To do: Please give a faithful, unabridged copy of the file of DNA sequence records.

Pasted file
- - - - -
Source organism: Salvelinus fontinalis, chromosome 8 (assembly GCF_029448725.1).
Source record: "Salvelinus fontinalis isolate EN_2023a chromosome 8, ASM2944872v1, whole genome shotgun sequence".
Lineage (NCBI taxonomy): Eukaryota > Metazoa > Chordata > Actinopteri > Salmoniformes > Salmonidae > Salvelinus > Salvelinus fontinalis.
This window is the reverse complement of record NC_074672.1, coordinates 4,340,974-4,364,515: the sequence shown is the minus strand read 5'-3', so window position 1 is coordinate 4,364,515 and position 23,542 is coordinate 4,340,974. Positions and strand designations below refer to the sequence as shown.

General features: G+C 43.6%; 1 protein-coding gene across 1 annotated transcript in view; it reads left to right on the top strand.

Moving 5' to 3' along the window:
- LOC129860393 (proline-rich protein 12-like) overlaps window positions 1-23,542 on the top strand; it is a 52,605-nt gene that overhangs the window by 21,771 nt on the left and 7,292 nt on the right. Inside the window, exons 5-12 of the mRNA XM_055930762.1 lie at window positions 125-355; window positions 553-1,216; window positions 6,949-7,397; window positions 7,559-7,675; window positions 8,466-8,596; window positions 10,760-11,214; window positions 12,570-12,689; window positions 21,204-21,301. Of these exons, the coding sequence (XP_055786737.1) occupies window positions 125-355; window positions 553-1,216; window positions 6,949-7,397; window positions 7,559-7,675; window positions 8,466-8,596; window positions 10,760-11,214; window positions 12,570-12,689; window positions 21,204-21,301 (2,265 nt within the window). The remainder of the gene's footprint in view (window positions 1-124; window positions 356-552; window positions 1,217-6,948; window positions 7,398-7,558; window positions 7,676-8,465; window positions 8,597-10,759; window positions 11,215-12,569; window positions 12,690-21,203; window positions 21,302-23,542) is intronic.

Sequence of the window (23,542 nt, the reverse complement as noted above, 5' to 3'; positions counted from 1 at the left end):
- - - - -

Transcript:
Source organism: Salvelinus fontinalis, chromosome 8 (assembly GCF_029448725.1).
Source record: "Salvelinus fontinalis isolate EN_2023a chromosome 8, ASM2944872v1, whole genome shotgun sequence".
Lineage (NCBI taxonomy): Eukaryota > Metazoa > Chordata > Actinopteri > Salmoniformes > Salmonidae > Salvelinus > Salvelinus fontinalis.
This window is the reverse complement of record NC_074672.1, coordinates 4,340,974-4,364,515: the sequence shown is the minus strand read 5'-3', so window position 1 is coordinate 4,364,515 and position 23,542 is coordinate 4,340,974. Positions and strand designations below refer to the sequence as shown.

General features: G+C 43.6%; 1 protein-coding gene across 1 annotated transcript in view; it reads left to right on the top strand.

Moving 5' to 3' along the window:
- LOC129860393 (proline-rich protein 12-like) overlaps window positions 1-23,542 on the top strand; it is a 52,605-nt gene that overhangs the window by 21,771 nt on the left and 7,292 nt on the right. Inside the window, exons 5-12 of the mRNA XM_055930762.1 lie at window positions 125-355; window positions 553-1,216; window positions 6,949-7,397; window positions 7,559-7,675; window positions 8,466-8,596; window positions 10,760-11,214; window positions 12,570-12,689; window positions 21,204-21,301. Of these exons, the coding sequence (XP_055786737.1) occupies window positions 125-355; window positions 553-1,216; window positions 6,949-7,397; window positions 7,559-7,675; window positions 8,466-8,596; window positions 10,760-11,214; window positions 12,570-12,689; window positions 21,204-21,301 (2,265 nt within the window). The remainder of the gene's footprint in view (window positions 1-124; window positions 356-552; window positions 1,217-6,948; window positions 7,398-7,558; window positions 7,676-8,465; window positions 8,597-10,759; window positions 11,215-12,569; window positions 12,690-21,203; window positions 21,302-23,542) is intronic.

Sequence of the window (23,542 nt, the reverse complement as noted above, 5' to 3'; positions counted from 1 at the left end):